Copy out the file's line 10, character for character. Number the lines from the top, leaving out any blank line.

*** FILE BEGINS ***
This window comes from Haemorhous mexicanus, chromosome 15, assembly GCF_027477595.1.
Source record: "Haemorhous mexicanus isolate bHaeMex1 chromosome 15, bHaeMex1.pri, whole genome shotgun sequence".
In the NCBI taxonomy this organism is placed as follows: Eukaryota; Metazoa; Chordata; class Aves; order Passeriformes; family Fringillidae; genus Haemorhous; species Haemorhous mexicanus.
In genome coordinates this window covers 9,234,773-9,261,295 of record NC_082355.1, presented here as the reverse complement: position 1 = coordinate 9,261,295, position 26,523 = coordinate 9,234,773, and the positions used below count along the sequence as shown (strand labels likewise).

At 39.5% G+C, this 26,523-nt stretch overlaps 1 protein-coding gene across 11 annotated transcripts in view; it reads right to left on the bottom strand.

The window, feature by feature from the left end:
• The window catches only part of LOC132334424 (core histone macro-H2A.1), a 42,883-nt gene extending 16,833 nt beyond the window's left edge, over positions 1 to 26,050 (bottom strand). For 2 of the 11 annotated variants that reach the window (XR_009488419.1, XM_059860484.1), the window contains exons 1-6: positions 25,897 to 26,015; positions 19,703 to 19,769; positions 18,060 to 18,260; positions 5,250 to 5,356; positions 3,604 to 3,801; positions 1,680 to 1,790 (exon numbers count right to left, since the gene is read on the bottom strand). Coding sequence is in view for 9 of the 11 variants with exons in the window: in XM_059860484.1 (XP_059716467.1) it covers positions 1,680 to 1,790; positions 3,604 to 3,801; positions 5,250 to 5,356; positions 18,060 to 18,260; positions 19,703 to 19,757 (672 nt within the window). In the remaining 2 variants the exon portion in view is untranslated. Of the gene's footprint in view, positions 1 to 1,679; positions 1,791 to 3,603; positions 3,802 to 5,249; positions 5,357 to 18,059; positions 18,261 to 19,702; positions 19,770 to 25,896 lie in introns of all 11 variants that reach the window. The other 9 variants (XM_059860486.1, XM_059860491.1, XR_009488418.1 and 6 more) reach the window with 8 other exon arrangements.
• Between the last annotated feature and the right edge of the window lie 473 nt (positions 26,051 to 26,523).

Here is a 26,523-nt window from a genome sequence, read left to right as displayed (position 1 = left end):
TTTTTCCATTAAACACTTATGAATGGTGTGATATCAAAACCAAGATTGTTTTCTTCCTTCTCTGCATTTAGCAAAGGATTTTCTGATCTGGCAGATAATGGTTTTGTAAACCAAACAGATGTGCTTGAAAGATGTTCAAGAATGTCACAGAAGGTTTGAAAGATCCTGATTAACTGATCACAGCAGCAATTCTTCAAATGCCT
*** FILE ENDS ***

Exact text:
TTTTTCCATTAAACACTTATGAATGGTGTGATATCAAAACCAAGATTGTTTTCTTCCTTCTCTGCATTTAGCAAAGGATTTTCTGATCTGGCAGATAATGGTTTTGTAAACCAAACAGATGTGCTTGAAAGATGTTCAAGAATGTCACAGAAGGTTTGAAAGATCCTGATTAACTGATCACAGCAGCAATTCTTCAAATGCCT